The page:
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  5. "Ithim ceithre oráiste dhéag …

"Ithim ceithre oráiste dhéag gach maidin."

Translation:I eat fourteen oranges every morning.

October 20, 2015



That explains why ritheann an bia tríot, then.


I came here for this comment.


I also came for this comment. Go foirfe!


That is a LOT of vitamin C...


An then I throw up


Constipated I am not.


I'm a fan of oranges, but c'mon, man!


You won't be getting scurvy any time soon so.


Is aoibhinn liom oráistí ach níl ceithre oráiste dhéag a ithe uaim gach maidin! Tá sé sin amaideach! Go coitianta, is maith liom oráiste nó dhó a ithe beagnach gach lá.

Still see any errors? Please comment if you do. :) Go raibh maith agaibh.


Yes, I see these errors:

  • níl ith … uaim should be níl … a ithe uaim ;
  • Is amaideach! should be Tá sé sin amaideach! ;
  • is maith liom ith aon nó dhá oráiste should be is maith liom oráiste nó dhó a ithe.


Must love the 12th July


Why is déag lenited?


In tips and notes

11-19 The unit (one to nine) is placed before the noun, with the noun being lenited or eclipsed as above, and déag (-teen) is placed after the noun (for example, aon bhuachaill déag eleven boys, ocht mbuachaill déag eighteen boys). If the noun ends with a vowel, déag should be lenited (for example, trí oráiste dhéag thirteen oranges.


and then I resemble a carrot!


What is the rule resulting in ceathair becoming ceithre?


"Ceathair" is used in general counting: a haon, a dó, a trí, a ceathair, etc. "Ceithre" is used before nouns (except human beings) to denote four of something: ceithre úll, ceithre fhuinneog, ceithre chathair, etc.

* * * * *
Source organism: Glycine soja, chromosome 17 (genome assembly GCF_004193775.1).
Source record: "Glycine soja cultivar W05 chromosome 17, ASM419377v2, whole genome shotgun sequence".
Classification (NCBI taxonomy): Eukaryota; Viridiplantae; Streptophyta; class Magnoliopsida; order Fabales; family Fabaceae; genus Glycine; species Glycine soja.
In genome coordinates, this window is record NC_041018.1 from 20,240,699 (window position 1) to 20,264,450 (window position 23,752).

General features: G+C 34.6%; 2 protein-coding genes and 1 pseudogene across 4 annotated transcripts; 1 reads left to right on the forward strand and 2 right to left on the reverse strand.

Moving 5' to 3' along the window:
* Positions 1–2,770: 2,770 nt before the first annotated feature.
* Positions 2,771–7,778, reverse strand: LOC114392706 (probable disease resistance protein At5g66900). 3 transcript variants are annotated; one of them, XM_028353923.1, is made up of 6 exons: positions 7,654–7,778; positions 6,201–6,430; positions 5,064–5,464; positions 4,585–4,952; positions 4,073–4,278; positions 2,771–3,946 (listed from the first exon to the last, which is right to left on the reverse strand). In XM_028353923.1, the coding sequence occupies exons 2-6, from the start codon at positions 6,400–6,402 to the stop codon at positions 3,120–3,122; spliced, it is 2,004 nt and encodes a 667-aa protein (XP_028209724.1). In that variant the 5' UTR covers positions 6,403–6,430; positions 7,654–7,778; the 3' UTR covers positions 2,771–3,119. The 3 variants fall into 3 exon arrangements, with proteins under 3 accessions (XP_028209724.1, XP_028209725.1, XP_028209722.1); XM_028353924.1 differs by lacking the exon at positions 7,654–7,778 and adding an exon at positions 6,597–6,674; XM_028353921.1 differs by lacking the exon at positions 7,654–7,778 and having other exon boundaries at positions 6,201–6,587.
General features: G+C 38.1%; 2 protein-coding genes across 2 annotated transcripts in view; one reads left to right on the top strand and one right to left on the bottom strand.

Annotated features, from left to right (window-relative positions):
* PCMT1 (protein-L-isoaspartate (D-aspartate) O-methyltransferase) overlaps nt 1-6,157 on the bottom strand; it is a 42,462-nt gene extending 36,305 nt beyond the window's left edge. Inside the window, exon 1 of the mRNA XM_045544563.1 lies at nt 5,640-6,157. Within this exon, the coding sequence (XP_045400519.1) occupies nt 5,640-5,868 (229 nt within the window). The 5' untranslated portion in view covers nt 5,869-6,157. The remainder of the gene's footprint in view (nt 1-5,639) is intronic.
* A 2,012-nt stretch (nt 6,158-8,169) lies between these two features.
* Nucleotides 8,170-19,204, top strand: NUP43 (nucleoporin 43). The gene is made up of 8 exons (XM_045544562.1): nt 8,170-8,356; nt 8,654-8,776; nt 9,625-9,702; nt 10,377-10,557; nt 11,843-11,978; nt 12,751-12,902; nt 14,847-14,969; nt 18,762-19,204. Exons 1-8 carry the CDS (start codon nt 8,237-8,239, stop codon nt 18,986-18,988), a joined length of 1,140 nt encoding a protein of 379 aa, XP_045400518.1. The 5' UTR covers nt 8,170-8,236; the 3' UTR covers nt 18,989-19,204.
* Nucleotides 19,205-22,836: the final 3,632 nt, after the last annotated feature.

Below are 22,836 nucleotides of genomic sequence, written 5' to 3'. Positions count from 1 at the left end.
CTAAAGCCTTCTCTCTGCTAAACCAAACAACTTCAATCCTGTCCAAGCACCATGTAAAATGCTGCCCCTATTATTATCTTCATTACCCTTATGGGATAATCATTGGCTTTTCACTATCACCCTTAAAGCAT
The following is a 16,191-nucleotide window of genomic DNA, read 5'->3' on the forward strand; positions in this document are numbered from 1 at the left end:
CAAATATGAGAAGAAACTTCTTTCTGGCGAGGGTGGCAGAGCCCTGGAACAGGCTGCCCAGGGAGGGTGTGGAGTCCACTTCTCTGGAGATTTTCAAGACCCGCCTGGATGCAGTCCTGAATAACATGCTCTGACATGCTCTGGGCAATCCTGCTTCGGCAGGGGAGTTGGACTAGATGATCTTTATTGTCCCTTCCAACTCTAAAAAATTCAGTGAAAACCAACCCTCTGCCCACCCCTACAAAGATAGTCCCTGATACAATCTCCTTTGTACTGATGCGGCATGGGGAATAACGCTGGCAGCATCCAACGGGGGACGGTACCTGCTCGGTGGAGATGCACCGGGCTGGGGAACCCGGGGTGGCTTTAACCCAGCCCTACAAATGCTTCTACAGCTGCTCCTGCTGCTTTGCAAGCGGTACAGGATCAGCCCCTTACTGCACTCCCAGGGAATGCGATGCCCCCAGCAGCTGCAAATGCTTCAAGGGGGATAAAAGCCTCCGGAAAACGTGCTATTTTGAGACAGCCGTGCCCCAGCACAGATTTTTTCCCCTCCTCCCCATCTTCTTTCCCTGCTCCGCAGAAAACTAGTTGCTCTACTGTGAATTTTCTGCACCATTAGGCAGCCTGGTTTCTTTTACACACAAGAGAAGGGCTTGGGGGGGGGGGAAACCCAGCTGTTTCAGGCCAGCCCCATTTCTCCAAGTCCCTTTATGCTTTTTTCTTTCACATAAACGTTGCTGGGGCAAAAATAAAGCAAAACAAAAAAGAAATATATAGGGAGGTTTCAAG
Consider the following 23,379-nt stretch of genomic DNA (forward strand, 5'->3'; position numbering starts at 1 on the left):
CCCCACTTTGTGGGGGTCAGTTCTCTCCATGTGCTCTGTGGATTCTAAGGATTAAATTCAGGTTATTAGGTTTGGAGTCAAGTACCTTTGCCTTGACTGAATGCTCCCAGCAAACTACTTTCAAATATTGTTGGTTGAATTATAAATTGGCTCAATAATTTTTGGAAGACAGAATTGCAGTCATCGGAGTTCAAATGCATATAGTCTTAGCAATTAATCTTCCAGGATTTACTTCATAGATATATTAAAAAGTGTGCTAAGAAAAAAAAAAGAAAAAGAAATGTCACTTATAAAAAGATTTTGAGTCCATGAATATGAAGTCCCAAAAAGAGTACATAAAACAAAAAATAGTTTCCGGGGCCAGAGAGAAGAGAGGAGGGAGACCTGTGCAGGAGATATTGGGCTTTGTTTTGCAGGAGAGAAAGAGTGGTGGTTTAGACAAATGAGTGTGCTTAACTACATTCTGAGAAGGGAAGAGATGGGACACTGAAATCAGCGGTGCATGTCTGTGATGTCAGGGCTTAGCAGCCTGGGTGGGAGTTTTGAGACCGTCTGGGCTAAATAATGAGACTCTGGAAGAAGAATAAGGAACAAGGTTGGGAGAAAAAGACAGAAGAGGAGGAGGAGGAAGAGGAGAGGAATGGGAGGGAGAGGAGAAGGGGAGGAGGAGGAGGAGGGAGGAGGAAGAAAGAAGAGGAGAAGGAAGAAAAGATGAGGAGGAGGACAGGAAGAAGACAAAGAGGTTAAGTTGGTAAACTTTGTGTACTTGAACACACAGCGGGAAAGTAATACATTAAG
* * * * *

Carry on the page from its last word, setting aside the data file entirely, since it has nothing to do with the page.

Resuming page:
That might explain the Don's verbal diarrhœa, as well as the complexion.


it's hard to tell apart if a non-sense sentence is really just a non-sense to make you think twice or if that sentence is coming from a famous story or something... lol


It's a great app but Why do Duolingo have so many nonsensical sentences. 14 oranges indeed, people in fridges. I eat before the crab, He went through me, enough already.


Duolingo is teaching you grammar and vocabulary - it's not a phrasebook. You are expected to be able to take the various building blocks that you learn in different exercises to create your own sentences, not just memorize a set of catchphrases that you can parrot back in the appropriate circumstances.


I wondered the same thing, but then I realized that the nonsensical sentences make me check whether I really understand the language or not. If it was always something that made sense, I'd start to make assumptions to fill in my knowledge gaps!


Yes - if the sentences all made sense, you might memorize the words and not the grammar behind it. Nonsensical ones make you examine the grammar more closely.


Tá na scutters orm

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